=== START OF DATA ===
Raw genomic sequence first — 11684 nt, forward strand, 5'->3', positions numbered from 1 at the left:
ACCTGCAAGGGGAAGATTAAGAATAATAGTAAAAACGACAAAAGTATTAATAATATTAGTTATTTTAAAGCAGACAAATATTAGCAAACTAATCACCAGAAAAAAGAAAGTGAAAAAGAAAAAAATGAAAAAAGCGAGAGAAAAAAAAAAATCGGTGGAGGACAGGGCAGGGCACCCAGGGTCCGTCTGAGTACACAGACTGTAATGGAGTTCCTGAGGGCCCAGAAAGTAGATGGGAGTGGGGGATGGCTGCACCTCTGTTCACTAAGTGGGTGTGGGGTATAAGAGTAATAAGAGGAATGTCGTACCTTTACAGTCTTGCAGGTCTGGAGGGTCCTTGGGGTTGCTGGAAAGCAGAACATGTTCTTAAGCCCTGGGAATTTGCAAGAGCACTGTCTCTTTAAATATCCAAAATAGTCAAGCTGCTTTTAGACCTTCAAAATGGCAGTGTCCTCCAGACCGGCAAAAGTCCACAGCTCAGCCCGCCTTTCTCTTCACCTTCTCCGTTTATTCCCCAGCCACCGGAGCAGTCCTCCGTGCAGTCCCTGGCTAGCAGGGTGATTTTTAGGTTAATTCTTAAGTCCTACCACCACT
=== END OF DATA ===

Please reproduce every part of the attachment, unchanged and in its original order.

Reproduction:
Raw genomic sequence first — 11684 nt, forward strand, 5'->3', positions numbered from 1 at the left:
ACCTGCAAGGGGAAGATTAAGAATAATAGTAAAAACGACAAAAGTATTAATAATATTAGTTATTTTAAAGCAGACAAATATTAGCAAACTAATCACCAGAAAAAAGAAAGTGAAAAAGAAAAAAATGAAAAAAGCGAGAGAAAAAAAAAAATCGGTGGAGGACAGGGCAGGGCACCCAGGGTCCGTCTGAGTACACAGACTGTAATGGAGTTCCTGAGGGCCCAGAAAGTAGATGGGAGTGGGGGATGGCTGCACCTCTGTTCACTAAGTGGGTGTGGGGTATAAGAGTAATAAGAGGAATGTCGTACCTTTACAGTCTTGCAGGTCTGGAGGGTCCTTGGGGTTGCTGGAAAGCAGAACATGTTCTTAAGCCCTGGGAATTTGCAAGAGCACTGTCTCTTTAAATATCCAAAATAGTCAAGCTGCTTTTAGACCTTCAAAATGGCAGTGTCCTCCAGACCGGCAAAAGTCCACAGCTCAGCCCGCCTTTCTCTTCACCTTCTCCGTTTATTCCCCAGCCACCGGAGCAGTCCTCCGTGCAGTCCCTGGCTAGCAGGGTGATTTTTAGGTTAATTCTTAAGTCCTACCACCACT